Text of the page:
Nearly 3,000 people were killed as a result of the 9/11 attacks, including people from more than 90 nations.

What was the original World Trade Center?

The original World Trade Center was a 16-acre complex in lower Manhattan, a busy part of New York City. The World Trade Center included seven buildings, a large plaza, and

an underground shopping mall. Thousands of people worked and visited there every day. The centerpieces of the complex were the Twin Towers. On September 11, 2001, the entire World Trade Center was destroyed.

What were the Twin Towers?

The 110-story Twin Towers were the tallest buildings in New York City. For a brief period, they were the tallest buildings in the world. They were called the Twin Towers because they were nearly identical. You could tell them apart, though, because the North Tower had an antenna on its roof.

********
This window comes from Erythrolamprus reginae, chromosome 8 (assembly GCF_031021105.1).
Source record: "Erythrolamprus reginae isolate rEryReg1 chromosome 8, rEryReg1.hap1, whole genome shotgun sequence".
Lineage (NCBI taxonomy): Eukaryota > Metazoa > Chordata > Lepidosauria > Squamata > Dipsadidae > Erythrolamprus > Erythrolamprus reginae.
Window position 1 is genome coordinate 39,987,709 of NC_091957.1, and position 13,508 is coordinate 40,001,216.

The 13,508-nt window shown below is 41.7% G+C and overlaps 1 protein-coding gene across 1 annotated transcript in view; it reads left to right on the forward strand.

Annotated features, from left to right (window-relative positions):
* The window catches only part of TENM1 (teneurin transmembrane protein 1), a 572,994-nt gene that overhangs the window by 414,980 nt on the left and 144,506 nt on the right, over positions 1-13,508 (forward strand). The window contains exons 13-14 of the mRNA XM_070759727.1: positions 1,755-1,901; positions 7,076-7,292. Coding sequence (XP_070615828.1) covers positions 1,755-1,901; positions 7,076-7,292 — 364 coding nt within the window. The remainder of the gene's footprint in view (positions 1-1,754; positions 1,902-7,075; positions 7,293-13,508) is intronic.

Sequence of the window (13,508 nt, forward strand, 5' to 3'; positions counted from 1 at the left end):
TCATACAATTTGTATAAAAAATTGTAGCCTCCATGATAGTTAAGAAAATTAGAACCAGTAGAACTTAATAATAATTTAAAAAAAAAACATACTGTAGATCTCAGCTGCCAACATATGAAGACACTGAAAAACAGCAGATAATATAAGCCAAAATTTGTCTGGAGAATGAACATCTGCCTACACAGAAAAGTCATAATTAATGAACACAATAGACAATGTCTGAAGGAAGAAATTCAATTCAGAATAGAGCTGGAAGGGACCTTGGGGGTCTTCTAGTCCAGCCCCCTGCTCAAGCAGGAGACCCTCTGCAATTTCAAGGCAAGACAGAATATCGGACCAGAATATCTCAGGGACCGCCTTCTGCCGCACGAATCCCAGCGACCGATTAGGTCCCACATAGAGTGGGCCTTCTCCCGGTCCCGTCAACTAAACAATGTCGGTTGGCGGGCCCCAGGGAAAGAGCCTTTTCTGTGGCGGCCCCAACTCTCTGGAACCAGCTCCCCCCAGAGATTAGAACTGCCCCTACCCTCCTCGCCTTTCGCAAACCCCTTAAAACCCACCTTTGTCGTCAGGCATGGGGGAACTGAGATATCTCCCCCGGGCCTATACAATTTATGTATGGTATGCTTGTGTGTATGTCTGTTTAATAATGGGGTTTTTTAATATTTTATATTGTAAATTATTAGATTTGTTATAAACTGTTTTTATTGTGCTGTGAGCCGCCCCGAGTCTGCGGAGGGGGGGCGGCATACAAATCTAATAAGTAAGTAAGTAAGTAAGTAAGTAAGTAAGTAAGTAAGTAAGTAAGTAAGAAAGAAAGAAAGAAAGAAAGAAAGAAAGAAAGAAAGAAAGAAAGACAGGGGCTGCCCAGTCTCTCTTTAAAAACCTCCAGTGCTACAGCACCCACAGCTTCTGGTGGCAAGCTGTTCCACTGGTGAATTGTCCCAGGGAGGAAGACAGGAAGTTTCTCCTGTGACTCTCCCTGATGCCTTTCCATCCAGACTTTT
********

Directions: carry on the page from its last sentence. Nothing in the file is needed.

The towers were well known throughout the world and famous for their size.

The North Tower, 1 WTC, stood 1,368 feet tall, and the South Tower, 2 WTC, stood 1,362 feet tall. On clear days, views could extend 45 miles from the top of the towers in every direction— far enough to see all five New York City boroughs, New Jersey, and Connecticut.

Why did the terrorists do this?

The hijackers were terrorists, meaning that they used violence to try to frighten other people and impose a particular point of view. They belonged to a terrorist group called al-Qaeda. The terrorists hoped that by attacking important buildings in the United States and hurting many people, they would force the United States into changing its foreign policy, especially in the Middle East.

Love on each other today and remember that we are all Americans. And if you want to truly honor those who lost their lives on that fateful day, spend each and every day you have in front of you as if it were 9/12/01. One America!

- Brian